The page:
$\begin{align} &\alpha=\sqrt{\dfrac{\left(1.6 \times 10^{-10} M\right)}{0.25 M}} \\ &\alpha=\sqrt{6.4 \times 10^{-10}} \\ &\alpha=2.5298 \ldots \times 10^{-5} \\ &\alpha=2.5 \times 10^{-5} \end{align}$

Relation Between Vapour Density and Degree of Dissociation

$\begin{align} A(g) & \leftrightarrow &n B(g) \\c & &0 \\ c(1-\alpha) & & n c \alpha \end{align}$ 

$\begin{align}\dfrac{\text{Initial vapour density}}{\text { vapour density at equillibrium }} & =\dfrac{\text { total moles of gases at equillibrium }}{\text { initial moles of gaseous reaction }} \\ ~~~~~~~~~~~~~~~~~~~~~~~~~~~~~~~~~~~~~~~~~~~~~~~~~~~\dfrac{D}{d} & =\dfrac{c[1+\alpha(n-1)]}{c} \\ \text { Therefore, } ~~~~~~~~~~~~~~~~~~~~~~~~~~~~~~~\alpha & =\dfrac{(D-d)}{(n-1) d} \end{align}$

Where n represents the number of moles of gaseous product given by 1 mol of gaseous reactant.

Knowing, D, d and n the degree of dissociation can be calculated.

Factors Affecting Degree of Dissociation

There are four factors on which degree of dissociation affect:

  1. Dilution: Under typical dilution, the value of ($\alpha$) is nearly 1 for strong electrolytes and less than 1 for weak electrolytes.

  2. Temperature: As the temperature of a solution rises, the degree of dissociation of an electrolyte also increases.

  3. The Electrolyte's Composition: The degree of dissociation is inversely proportional to the solution's concentration and weight, but directly proportional to the solution's dilution and the amount of solvent contained in the solution.

(i) a strong electrolyte with a concentration of 100 percent 

(ii) Electrolyte that is weak: 100 percent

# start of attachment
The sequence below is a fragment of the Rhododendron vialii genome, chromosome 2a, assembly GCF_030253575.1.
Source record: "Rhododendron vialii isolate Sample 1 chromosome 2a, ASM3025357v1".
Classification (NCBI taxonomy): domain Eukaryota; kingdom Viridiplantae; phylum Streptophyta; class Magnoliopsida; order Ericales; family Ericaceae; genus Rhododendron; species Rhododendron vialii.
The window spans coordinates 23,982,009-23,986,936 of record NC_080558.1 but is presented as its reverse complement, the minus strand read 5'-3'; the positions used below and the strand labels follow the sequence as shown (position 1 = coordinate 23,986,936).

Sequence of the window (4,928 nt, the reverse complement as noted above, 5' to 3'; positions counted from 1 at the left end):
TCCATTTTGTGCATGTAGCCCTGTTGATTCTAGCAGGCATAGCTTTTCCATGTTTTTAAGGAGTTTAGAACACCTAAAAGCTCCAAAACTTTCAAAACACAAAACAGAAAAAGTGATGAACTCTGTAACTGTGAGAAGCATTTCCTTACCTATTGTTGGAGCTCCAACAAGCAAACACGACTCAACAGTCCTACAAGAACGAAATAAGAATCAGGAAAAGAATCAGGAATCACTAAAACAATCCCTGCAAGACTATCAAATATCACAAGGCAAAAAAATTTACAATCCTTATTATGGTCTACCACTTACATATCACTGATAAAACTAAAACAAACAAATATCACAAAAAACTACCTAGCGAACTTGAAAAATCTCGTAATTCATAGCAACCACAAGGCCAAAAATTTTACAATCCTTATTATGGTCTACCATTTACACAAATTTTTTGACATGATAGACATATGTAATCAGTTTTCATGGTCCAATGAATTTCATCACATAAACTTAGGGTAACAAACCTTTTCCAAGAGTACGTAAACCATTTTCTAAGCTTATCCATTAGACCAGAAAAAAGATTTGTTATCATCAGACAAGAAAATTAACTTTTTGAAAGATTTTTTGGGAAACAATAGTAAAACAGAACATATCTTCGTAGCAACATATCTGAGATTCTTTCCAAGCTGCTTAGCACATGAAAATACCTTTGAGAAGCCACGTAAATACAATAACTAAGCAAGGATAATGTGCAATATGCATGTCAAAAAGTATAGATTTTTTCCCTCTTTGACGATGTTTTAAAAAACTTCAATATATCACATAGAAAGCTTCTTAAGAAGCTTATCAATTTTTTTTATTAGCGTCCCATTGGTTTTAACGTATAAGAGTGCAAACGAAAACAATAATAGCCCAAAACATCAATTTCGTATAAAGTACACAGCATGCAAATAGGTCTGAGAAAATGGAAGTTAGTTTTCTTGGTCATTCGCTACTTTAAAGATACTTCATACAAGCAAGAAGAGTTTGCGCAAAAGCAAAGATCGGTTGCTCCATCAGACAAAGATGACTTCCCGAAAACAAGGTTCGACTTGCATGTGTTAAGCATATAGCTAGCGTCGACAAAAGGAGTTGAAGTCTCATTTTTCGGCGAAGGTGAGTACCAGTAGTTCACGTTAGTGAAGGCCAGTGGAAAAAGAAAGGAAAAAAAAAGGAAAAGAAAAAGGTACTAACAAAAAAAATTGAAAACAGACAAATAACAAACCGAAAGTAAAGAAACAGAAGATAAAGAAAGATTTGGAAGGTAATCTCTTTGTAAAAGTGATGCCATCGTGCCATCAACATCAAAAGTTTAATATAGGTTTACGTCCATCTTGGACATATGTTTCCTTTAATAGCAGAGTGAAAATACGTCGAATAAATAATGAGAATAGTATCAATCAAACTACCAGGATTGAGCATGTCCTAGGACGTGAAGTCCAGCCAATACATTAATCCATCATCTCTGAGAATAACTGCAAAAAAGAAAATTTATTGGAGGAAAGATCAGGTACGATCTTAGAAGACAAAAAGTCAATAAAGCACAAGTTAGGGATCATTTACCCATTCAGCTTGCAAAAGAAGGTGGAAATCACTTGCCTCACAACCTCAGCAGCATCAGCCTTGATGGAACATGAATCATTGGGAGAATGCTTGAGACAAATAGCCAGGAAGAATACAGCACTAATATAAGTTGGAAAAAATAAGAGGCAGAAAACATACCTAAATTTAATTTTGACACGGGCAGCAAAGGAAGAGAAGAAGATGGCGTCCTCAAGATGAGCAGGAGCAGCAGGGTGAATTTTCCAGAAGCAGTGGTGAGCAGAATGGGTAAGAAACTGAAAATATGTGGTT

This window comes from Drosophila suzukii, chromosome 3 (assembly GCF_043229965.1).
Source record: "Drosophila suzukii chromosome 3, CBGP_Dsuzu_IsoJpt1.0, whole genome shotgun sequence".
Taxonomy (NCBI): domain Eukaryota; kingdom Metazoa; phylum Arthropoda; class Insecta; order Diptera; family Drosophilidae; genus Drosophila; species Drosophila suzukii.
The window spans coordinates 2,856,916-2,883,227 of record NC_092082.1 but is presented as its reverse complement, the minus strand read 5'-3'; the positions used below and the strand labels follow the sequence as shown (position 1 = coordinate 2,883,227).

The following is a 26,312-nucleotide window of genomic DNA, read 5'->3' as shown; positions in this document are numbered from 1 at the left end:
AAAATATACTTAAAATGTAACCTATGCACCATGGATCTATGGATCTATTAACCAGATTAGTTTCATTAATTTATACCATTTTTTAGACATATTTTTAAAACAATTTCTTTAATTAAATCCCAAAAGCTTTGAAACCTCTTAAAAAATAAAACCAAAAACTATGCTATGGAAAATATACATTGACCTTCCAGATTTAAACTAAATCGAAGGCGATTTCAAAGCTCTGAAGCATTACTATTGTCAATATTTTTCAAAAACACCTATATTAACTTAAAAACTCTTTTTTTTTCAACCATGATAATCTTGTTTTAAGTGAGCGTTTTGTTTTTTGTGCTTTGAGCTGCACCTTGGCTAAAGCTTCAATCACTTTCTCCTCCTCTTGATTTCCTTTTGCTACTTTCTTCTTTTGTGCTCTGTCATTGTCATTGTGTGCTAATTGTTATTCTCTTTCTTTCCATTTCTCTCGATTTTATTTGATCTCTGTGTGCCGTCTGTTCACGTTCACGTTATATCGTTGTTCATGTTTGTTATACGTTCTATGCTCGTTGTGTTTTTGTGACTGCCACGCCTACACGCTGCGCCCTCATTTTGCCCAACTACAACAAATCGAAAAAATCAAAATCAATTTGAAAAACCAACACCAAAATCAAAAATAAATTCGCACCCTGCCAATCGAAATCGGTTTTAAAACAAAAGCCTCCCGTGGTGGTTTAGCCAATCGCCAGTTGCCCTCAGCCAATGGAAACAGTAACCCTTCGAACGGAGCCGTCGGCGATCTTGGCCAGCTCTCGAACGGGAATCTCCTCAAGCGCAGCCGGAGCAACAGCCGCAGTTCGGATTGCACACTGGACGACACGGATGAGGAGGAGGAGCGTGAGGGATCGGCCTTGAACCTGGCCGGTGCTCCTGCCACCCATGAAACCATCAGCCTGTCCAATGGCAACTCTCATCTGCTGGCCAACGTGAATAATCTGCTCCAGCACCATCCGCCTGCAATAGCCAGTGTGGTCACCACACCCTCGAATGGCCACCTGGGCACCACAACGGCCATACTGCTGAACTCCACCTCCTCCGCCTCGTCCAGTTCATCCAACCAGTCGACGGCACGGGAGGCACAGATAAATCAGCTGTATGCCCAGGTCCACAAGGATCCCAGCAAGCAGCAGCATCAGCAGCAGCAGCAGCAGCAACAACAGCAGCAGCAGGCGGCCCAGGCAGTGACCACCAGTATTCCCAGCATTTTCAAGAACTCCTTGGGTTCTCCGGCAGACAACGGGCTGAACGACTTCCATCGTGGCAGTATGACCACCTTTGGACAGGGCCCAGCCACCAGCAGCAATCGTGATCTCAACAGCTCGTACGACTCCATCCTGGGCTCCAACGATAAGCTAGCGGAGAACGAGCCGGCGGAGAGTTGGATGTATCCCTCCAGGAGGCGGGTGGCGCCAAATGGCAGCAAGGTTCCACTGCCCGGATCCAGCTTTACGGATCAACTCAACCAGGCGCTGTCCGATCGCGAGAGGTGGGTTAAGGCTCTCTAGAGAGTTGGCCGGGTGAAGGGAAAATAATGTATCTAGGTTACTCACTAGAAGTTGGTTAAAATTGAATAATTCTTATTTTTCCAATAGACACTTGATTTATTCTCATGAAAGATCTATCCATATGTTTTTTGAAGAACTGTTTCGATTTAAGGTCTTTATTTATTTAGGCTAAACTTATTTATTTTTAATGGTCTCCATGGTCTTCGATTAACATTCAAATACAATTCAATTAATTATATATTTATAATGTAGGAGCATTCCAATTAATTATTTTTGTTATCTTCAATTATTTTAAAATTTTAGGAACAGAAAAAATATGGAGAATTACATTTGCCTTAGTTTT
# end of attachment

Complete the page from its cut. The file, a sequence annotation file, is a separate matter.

1. The Nature of the Solvent: The degree of dissociation is also affected by the nature of the solvent, whether it is polar or nonpolar.



The fraction of a mole of the reactant that dissociates is known as the degree of dissociation. It is represented by the symbol ($\alpha$). The degree of dissociation refers to the extent to which the dissociation occurs. It can also be described as the formation of current-carrying free ions that dissociate from a percentage of the solute at a given temperature. It is more precisely defined as the number of solute particles per mole that disintegrate into ions, radicals, smaller molecules, or compounds.

A strong acid and a strong base will have a degree of dissociation very near to 1. In weaker acids and bases, the degree of dissociation is lower. The degree of dissociation also depends on several factors like dilution, temperature, the nature of the solvent and the composition of the electrolyte.

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FAQs on Degree of Dissociation and Its Formula With Solved Example for JEE

1. What is the degree of ionisation?

The fraction of the total amount of a weak acid or base that exists in the ionised form can be characterised as the degree of ionisation. It is represented by the Greek letter ($\alpha$). The equilibrium constant can be used to calculate the degree of ionisation of a weak acid or base.

An equation that can be used to relate ($\alpha$) and Ka or Kb is as follows:

$\begin{align} &K_{\alpha}=c \alpha^{2} \\ &\text { or, } \alpha^{2}=\dfrac{K_{\alpha}}{c} \\ &\text { or, } \alpha=\sqrt{\dfrac{K_{\alpha}}{c}} \end{align}$

Where, $K_{\alpha}$ is the acid dissociation constant

$\alpha$ is the degree of ionisation and 

c is the concentration.

Knowing an acid's dissociation constant and the concentration of weak acids allows us to assess its degree of ionisation.

2. What is the difference between ionisation and dissociation?

Difference between ionisation and dissociation is as follows: 

  • Ionisation is the process by which atoms or molecules are charged positively or negatively, whereas dissociation is the breakdown of a molecule into smaller particles such as ions, atoms or molecules.

  • Ionisation is known as the formation of ions, and dissociation is the formation of small constituents from larger ones.

  • When an atom or molecule gains or loses an electron, ionisation occurs, whereas dissociation occurs with the addition of solvent and the energy is released in the form of heat.

  • Ionisation always forms atoms in the end, but dissociation forms atoms, ions or molecules that are smaller than the starting materials.

  • Ionisation is irreversible whereas dissociation is a reversible reaction.